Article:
Navy leadership and constant training keep the accident rate remarkably low. Pics 7&8. All the photos shown were taken with a 50 mm lens. They don’t show how close we really were to the airplanes.
Photo 9 was included to show how dirty airplanes get aboard the boat. The camera and film aren’t sensitive enough to show how extensive the wear and tear is. This S-3 is a great example.
The 10th photo shows the plane guard helo crews hot switching. During flight ops, the crews do a 3hour stint flying a racetrack pattern on the starboard side of the ship. They respond to any emergency around the carrier. They’re recovered between cycles, kept turned up, refueled and the crews are switched. 3 hours seems like a long time to me when you consider the jets are usually only up for about 1.5 hours. During the time we were aboard ship, a periscope of unknown origin was spotted by one of the screening destroyers, (also known as “missile sponges” because they protect the carrier from incoming surface missiles.) and one of the helos was detached to investigate. The situation was a little tense as nobody knew if the sub was theirs or ours.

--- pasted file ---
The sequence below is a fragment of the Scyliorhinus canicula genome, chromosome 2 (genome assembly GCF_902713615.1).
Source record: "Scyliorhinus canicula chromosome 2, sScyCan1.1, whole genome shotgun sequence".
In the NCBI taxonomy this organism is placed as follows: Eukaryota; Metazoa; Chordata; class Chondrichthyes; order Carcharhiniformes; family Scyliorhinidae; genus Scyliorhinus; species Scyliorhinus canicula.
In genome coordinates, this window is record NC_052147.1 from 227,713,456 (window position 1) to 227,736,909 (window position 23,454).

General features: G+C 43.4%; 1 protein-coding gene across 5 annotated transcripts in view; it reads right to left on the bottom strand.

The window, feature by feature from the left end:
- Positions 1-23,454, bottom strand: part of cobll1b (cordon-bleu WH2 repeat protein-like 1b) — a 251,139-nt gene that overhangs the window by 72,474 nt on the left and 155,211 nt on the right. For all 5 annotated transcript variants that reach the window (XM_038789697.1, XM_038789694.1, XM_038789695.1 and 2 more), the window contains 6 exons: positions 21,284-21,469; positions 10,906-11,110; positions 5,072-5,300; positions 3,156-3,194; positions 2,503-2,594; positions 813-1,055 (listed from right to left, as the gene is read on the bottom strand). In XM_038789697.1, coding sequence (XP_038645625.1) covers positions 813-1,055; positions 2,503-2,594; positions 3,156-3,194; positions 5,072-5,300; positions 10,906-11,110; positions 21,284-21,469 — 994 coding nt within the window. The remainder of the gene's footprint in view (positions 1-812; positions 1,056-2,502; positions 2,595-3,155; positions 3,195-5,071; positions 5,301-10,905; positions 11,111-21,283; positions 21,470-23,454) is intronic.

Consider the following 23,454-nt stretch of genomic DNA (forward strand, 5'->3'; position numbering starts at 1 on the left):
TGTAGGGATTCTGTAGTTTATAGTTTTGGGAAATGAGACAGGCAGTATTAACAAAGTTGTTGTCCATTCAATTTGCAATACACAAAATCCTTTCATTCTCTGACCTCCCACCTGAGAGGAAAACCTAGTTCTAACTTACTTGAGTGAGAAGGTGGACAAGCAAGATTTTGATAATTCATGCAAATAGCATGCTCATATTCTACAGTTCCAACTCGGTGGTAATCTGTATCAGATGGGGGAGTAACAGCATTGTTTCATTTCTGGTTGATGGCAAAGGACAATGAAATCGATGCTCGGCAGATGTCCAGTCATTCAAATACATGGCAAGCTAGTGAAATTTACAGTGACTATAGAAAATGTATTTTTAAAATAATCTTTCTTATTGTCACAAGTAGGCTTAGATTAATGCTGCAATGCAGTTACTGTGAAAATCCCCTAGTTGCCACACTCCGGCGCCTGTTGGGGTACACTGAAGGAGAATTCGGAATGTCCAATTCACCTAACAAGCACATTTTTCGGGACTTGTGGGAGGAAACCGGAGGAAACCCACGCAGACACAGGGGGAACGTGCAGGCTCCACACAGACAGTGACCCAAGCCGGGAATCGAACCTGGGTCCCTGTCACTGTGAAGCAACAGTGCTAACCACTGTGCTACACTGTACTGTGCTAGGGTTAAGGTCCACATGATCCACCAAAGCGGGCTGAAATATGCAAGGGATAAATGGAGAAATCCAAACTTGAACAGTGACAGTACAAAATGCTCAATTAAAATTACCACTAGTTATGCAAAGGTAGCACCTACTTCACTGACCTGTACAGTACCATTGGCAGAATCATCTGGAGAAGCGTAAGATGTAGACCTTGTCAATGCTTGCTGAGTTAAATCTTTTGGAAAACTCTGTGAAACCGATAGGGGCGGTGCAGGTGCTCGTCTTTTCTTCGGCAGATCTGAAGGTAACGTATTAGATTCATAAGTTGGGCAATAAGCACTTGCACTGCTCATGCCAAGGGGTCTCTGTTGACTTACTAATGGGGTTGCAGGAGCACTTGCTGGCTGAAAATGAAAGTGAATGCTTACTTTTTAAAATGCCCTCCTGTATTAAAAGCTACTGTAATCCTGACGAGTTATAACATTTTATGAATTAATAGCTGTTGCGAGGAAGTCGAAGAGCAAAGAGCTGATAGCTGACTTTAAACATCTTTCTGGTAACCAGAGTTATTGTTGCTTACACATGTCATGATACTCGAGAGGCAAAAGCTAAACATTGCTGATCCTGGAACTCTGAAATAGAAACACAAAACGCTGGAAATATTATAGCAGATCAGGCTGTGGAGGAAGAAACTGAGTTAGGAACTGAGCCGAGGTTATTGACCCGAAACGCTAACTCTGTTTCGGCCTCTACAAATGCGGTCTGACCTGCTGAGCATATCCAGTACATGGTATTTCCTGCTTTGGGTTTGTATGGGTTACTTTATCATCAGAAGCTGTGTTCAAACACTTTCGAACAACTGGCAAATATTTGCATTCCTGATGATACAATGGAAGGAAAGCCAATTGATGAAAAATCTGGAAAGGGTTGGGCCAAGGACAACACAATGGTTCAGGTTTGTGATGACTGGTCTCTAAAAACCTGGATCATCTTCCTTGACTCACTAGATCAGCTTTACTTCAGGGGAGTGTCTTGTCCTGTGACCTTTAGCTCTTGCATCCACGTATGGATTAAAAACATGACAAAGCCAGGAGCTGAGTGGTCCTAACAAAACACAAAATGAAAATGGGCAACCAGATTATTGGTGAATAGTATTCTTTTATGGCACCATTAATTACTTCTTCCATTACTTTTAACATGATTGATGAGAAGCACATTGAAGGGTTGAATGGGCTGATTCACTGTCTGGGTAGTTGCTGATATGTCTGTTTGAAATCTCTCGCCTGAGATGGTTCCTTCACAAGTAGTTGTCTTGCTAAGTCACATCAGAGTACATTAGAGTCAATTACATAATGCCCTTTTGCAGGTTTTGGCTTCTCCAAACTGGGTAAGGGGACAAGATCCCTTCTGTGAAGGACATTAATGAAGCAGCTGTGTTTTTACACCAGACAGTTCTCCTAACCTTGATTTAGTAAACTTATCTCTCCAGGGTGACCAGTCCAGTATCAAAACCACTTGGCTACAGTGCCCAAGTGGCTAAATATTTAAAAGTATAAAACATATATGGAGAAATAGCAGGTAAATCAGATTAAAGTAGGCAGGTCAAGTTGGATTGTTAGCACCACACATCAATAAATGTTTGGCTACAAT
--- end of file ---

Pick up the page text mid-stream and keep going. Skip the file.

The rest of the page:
During flight ops, the deck is alive with movement. Airplanes are moved, made ready for the next launch or struck below to be worked on. This CAG VF-2 F-14 pic #11, (the stripes below the cockpit originated aboard the USS Langley, CV-1 in 1922 and were brought back by VF-2 when they stood up in 1972) is being towed aft. Sometimes the airplanes are taxied aft and turned onto the catapults. As the airplane turns, groups of the deck crew will link arms and as one, lean into the jet blast or lie prone on the deck to let the blast go over the top of them. It really has to be seen to appreciate the incredibly delicate ballet that takes place in this violent environment. Add bad weather, rain, sleet or snow, a slippery, pitching deck then throw in darkness and you have the most dangerous workplace in the world. These deck crews are smart and tough.